Working my way down the to-do list and this one had been bugging me for ages. One of us HAD types had a BlackBerry and a SIM from Vodafone, but it never worked properly. Why ?
- My colleague had NOT forced Vodafone to switch the BES service on, and allow us to talk to our own BES servers. The SIM appears to be set to the "consumer" mode, so as soon as the SIM sniffed network, it reconfigured and reset the Blackberry. So. How to fix/prove this ?
- I put my own T-Mobile SIM in there as it works fine with BlackBerry. Ah. The device is SIM-Locked, and would only allow connection to the Vodafone Network. Well, after being overcharged £700 in November/December last year, it'll be a cold day in hell before I do that again. so..
- A deep dive into the murky side of SIM unlocking. It transpires that anyone can get ANY phone SIM unlocked for betweeen $10 (USD) to £15 (Sterling). All you do is plug in the IMIE number, and it'll spit back an 8 or 16 digit network unlock code.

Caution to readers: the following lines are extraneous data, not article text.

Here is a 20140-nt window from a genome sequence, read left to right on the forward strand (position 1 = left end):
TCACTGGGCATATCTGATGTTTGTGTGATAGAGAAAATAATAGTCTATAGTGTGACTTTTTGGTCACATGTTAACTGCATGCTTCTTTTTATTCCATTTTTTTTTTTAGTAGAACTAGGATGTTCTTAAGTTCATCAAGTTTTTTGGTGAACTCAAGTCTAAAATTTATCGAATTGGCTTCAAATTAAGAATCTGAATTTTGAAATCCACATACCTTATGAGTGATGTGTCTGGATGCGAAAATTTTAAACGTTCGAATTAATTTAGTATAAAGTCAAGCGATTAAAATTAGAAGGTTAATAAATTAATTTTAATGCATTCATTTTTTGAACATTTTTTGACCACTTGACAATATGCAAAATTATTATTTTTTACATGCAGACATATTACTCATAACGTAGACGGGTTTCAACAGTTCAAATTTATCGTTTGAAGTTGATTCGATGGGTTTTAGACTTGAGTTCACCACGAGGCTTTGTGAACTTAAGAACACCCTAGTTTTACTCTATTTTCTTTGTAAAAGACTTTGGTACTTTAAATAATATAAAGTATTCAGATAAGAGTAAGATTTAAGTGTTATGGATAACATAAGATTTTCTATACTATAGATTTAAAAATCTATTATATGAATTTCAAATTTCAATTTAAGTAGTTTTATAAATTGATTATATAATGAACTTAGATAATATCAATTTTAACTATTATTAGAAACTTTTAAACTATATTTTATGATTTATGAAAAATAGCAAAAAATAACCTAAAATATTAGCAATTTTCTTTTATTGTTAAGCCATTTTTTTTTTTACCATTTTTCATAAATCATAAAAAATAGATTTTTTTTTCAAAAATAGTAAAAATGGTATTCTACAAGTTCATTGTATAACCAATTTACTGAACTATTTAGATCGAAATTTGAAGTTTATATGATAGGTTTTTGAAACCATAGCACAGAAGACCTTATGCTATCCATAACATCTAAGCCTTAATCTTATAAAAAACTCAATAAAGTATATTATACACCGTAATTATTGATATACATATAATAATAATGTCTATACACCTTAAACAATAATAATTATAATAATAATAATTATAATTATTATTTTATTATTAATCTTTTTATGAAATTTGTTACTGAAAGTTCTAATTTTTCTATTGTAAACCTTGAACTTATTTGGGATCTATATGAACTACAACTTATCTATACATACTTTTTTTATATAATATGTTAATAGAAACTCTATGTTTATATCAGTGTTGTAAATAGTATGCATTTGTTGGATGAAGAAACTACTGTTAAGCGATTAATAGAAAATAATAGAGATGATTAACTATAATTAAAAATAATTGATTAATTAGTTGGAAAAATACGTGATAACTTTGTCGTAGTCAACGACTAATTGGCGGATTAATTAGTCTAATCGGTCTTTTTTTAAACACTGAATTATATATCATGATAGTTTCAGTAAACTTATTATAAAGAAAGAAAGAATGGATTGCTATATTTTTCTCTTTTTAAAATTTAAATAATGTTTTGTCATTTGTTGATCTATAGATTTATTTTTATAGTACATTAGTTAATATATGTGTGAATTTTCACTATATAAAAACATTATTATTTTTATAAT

- I went for a cheaper eBay solution, and found although clunky, support was good. Like the guy eMailed me back a few times, and it finally worked.
- If you *really* want to get hot at this, you can buy cables and dongles for about $100 that'll unlock ANY BlackBerry device. Nasty.
So back to the "DRM is bad for you". Just like in the case of DVD's (and now HD-DVD's) the encryption mechanism is blown completely open. Any two-bit phone store can now unlock any phone, without any valididity or stolen phone checks. The only person inconvenienced is the actual end-user.
So why do the phone carriers keep this "SIM-Locking to network" broken DRM in place ?
I'm guessing that they figure the majority of the customers will not find out about this, and can stomach a few rogue shops figuring this out. Well, chaps, I have a piece of news for you. There's a really cool website called Google - you might have heard of it ? It means that ANYONE can find out about SIM unlocking, and ANYONE can do it.. So back to the question - why keep this in place ?